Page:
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Taking the BS out of BSS

Darcy Antonellis vubiquity amdocs 3

Conversations at MWC 2018 with a couple of telecoms vendors reveal a more pragmatic, bespoke approach to doing business.

One manifestation of this is a tendency to move away from telecoms-specific vernacular to the language of the broader tech industry. So we no longer use defensive, them-and-us language like OTTs to describe internet companies and vendors such as Openet and Amdocs seems to be avoiding categorising their offerings along traditional lines such as BSS, in favour of the more customer-centric language of ‘solutions’.

Niall Norton, CEO of Openet, has been banging this drum for a while. He is trying to bring the kind of customer-centricity we associate with companies like Amazon to the telecoms B2B space by introducing greater flexibility to his offerings. The ultimate purpose of this seems to be to enable CSP customers to buy only what they need, when they need it.

In many ways this is counter-intuitive in an industry that has historically aimed for ‘vendor lock-in’, by selling massive end-to-end packages that make the customer umbilically dependent on the vendor indefinitely, for fear or the disruption that starting again with someone else will cause. The dependency creates the opportunity to charge high margin servicing and consulting fees whenever the CSP wants to change or upgrade anything.

But Norton’s bright idea is that by offering more bespoke packages he not only lowers the barriers to entry for making any kind of sale, but the CSP will hopefully end up spending more down the line when the business benefits of what they have already bought prove themselves.

Over at Amdocs the big news there is the recent acquisition of video-on-demand specialist Vubiquity, which only completed a few days before the start of the show. The most intriguing aspect of this piece of M&A was the clear statement of intent by Amdocs to cater to a growing trend in its core market: multiplay.

Operators all over the world are investing heavily in video provision and premium content to add spice and stickiness to their communications bundles. As we found when speaking to Vubiquity CEO Darcy Antonellis (pictured), the thinking behind the move is to put more tools at the disposal of its customers, and also to do so in a modular and flexible way to enable them to get to market faster.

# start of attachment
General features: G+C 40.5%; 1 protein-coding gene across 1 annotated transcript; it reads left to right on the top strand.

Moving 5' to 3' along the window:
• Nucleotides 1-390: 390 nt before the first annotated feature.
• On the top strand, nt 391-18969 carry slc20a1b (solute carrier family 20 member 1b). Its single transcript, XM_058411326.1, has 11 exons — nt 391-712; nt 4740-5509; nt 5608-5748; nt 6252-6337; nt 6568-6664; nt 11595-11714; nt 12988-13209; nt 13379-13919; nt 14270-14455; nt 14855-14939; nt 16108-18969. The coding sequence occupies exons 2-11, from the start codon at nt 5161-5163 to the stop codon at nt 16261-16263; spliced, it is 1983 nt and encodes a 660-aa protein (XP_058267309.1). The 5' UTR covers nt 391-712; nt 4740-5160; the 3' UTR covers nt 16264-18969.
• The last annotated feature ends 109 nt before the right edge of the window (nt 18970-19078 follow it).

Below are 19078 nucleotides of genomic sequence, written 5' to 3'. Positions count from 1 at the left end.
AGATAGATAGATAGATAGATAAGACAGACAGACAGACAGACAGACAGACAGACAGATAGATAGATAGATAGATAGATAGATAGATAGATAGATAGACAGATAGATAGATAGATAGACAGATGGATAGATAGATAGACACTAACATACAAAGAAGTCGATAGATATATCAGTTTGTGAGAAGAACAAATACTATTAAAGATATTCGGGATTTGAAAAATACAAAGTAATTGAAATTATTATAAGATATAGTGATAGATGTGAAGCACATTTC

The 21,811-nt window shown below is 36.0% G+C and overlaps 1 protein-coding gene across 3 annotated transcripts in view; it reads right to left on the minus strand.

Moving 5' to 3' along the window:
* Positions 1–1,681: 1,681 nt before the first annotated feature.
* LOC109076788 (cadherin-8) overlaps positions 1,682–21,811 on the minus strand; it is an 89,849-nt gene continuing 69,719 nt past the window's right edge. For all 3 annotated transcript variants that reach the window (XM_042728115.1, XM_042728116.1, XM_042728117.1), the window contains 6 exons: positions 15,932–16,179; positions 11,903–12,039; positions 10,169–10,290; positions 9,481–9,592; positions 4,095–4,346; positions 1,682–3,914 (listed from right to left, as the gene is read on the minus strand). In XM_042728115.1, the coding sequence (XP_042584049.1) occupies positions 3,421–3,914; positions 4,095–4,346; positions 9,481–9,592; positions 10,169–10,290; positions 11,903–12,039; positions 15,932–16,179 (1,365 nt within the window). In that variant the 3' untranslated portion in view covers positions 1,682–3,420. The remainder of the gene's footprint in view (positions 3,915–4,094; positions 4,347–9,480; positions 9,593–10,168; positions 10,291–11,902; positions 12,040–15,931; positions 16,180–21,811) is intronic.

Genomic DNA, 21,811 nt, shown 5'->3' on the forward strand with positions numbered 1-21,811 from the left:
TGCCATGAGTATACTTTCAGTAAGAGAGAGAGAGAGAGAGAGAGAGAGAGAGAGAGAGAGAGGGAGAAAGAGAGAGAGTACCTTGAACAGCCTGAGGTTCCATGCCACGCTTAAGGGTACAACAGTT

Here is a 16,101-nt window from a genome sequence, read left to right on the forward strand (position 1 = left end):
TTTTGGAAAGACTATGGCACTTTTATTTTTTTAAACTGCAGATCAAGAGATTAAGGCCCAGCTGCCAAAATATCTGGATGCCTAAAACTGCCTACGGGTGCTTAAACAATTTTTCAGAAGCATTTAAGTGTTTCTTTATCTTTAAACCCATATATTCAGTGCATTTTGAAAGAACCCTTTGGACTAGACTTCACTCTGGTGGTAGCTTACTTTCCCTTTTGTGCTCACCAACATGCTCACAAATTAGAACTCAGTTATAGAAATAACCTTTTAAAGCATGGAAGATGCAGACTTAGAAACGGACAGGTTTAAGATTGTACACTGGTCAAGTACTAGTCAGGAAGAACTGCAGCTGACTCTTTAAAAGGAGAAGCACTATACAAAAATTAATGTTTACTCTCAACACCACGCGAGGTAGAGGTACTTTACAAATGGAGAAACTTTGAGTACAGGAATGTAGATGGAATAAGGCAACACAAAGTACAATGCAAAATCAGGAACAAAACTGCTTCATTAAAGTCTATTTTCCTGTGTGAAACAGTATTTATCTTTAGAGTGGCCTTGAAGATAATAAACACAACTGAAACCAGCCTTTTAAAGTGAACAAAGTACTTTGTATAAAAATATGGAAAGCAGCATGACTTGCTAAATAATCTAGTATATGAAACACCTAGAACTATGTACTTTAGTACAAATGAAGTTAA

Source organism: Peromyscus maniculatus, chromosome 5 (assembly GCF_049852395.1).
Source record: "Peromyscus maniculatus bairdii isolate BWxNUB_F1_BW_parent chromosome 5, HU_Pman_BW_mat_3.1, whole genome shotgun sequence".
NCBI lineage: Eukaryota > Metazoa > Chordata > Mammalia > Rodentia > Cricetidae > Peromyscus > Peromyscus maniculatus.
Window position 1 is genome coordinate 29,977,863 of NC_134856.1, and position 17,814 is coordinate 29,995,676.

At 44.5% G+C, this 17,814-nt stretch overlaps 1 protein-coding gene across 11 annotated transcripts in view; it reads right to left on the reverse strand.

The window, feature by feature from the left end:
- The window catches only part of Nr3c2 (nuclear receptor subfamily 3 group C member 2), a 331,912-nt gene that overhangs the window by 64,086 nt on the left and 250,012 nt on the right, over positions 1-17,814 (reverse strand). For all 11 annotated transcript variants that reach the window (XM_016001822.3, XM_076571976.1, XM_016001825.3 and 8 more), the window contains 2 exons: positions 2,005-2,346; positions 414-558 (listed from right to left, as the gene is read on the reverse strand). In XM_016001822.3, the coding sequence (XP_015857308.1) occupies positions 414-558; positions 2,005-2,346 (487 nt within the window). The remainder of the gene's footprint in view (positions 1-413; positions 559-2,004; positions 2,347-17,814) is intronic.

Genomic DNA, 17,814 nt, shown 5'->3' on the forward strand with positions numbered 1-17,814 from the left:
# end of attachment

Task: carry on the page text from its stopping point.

Your average operator isn’t going to go toe-to-toe with Netflix or Amazon when it comes to on-demand video (one possible exception being AT&T if it ever completes its acquisition of Time Warner). But that doesn’t mean they can’t offer some genuinely valuable video services to end users, perhaps focusing more on niche and long-tail offerings and helping with their discovery.

Antonellis is now the GM of Amdocs’ newly-created media division, which further illustrate the strategic importance Amdocs is putting on servicing this area. She is a veteran on the broadcast and video industries and intends to confer some of that expertise onto the operator channel. Again, the emphasis will be on trying to deliver bespoke offerings, tailored to the unique business opportunities identified by each customer.

In keeping with the broader theme of this year’s show, the telecoms industry seems to be finally moving from the hype phase of the cycle towards seriously looking as business cases for the new opportunities we’ve been hearing about for so long. If vendors want operators to become more agile in order to take on the internet giants then their offerings need to match that. On the evidence of Openet and Amdocs at least, that seems to be exactly what they’re doing.

UPDATE – 13:00, 27 Feb 2018:

We met Jennifer Kyriakakis, Founder and Marketing VP of Matrixx Software after publishing this piece, but so much of what we discussed overlapped that we wanted to have it all in one place.

At the show Matrixx announced a deal win with Ooredoo in Oman that involved launching an ‘all-digital’ operator that focuses on providing individually customized mobile plans to consumers. Kyriakakis was keen to flag this up as a proof-point of what her company specialises in: helping operators with fast, flexible product development and delivery.

The reason this chimed with the rest of the story is that the resulting consumer offerings are very similar in spirit to the sort of thing we heard from Openet and Amdocs: highly customisable offerings that are designed to give the customer exactly what they want. Just as operators have tired of vendor lock-in on the B2B side, consumers are keen to stop paying for communications services they don’t use.

The new Ooredoo operator will not only enable regular fine-tuning of the package, but will even offer a mix or prepaid and postpaid services. It’s also relatively quick to market, which Kyriakakis thinks is attractive to operators looking to make sure they keep generating fresh profit centres as they gear up for the big 5G jamboree. So the agile, flexible model seems to be taking hold across the board.

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